Excerpt from The Unfit Heiress by Audrey Farley, plus links to reviews, author biography & more

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The Unfit Heiress

The Tragic Life and Scandalous Sterilization of Ann Cooper Hewitt

by Audrey Farley

The Unfit Heiress by Audrey Farley X
The Unfit Heiress by Audrey Farley
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  • Published:
    Apr 2021, 304 pages


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Book Reviewed by:
Valerie Morales
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Print Excerpt

According to Ann, her mother promised many gifts that she never received—a rocking horse, a dollhouse, a baby pram. This was despite the fact that Maryon often made money from gambling with her daughter's inheritance. "I always woke up when she came back to the suite, usually around two or three in the morning. If she'd done well, she'd turn on all the lights and begin to count her money, saying how clever she was."

"And if she lost?" Ann's attorney asked for the benefit of reporters. "What then?"

"Then she would be very angry. She'd turn over the furniture and break things. She once called her broker in the middle of the night and threatened to kill him if he didn't make better trades. Mother always assumed he made bad deals to spite her. She suspected many people in her life of conspiring against her."

In connection with her civil suit, Ann had demanded a full accounting of her mother's spending for the last ten years. Though this accounting had not yet been produced, her attorney indicated that the court would be appalled by the handling of the money bequeathed to her from the Cooper family trust.

Tyler explained to the reporters present that a lawsuit was his client's only recourse—and that lawsuit needed to be filed hastily. The statute of limitations for filing a complaint related to malpractice was one year.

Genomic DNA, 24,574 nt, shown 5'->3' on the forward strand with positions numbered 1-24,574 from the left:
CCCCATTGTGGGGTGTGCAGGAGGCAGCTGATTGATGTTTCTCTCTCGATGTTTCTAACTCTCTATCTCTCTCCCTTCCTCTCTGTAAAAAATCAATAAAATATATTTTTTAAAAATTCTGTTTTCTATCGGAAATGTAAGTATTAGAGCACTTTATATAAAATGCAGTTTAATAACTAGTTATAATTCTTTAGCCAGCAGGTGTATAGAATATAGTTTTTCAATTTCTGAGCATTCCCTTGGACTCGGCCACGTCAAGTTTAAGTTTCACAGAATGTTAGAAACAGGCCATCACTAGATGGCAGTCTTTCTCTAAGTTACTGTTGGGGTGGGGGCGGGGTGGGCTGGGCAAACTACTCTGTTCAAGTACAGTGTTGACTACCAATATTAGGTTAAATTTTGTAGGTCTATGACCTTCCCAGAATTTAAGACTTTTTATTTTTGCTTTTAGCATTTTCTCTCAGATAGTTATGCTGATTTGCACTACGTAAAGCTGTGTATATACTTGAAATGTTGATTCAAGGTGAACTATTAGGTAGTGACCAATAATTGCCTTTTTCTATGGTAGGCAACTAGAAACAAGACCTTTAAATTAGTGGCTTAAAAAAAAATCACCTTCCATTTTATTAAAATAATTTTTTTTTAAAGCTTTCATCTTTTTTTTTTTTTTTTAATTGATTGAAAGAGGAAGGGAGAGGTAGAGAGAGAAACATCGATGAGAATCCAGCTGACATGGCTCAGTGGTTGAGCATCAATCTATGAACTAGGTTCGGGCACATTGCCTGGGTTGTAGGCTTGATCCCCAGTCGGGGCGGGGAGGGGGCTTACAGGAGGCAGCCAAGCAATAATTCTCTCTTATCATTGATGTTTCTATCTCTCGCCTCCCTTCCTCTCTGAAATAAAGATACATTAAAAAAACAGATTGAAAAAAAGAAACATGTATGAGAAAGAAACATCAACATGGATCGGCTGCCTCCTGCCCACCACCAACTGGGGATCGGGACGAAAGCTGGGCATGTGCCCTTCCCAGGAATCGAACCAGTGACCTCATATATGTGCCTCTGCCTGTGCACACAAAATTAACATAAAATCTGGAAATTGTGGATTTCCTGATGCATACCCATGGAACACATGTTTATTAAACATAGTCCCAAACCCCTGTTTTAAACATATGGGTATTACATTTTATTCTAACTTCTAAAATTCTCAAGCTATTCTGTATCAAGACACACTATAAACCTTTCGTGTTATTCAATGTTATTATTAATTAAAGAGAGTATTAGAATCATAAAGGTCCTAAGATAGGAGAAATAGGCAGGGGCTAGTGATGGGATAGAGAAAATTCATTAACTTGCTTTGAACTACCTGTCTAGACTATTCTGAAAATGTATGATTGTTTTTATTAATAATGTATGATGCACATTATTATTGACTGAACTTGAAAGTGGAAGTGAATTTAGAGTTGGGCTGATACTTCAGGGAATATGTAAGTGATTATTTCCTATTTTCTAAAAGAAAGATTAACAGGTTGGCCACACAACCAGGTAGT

The reporters peppered the attorney with questions. When these ended, Ann powdered her nose and readied herself for the cameramen again. She endured over one hundred flashes of light, prompting one photographer to observe that she couldn't be feebleminded—she didn't have a fit. A few approached to say how awfully sorry they were about what happened. One told her she had really lovely blue eyes. Another gave her his card, in case she wanted to talk off the record.

Ann went home feeling satisfied. After months of fretting, she'd finally told her story, and people were horrified to learn what she'd endured. It was plain to them that Maryon, not she, was the one unfit to be a mother. Ann figured it wouldn't be long before Maryon agreed to settle the lawsuit, allowing her to move on with her life.

The heiress had no idea that her mother would respond by telling the court—and the world—about Ann's own private life, saying Ann had given her no choice. Nor did she have a clue how dramatically her lawsuit would change her life and those of untold numbers of women for decades to come. What seemed to her a personal matter to be settled by the courts would spark a nationwide debate on the changing nature of womanhood, the purpose of sexuality, and the merits of allowing doctors to decide who did and didn't reproduce.

Excerpted from The Unfit Heiress by Audrey Farley. Copyright © 2021 by Audrey Farley. Excerpted by permission of Grand Central Publishing. All rights reserved. No part of this excerpt may be reproduced or reprinted without permission in writing from the publisher.

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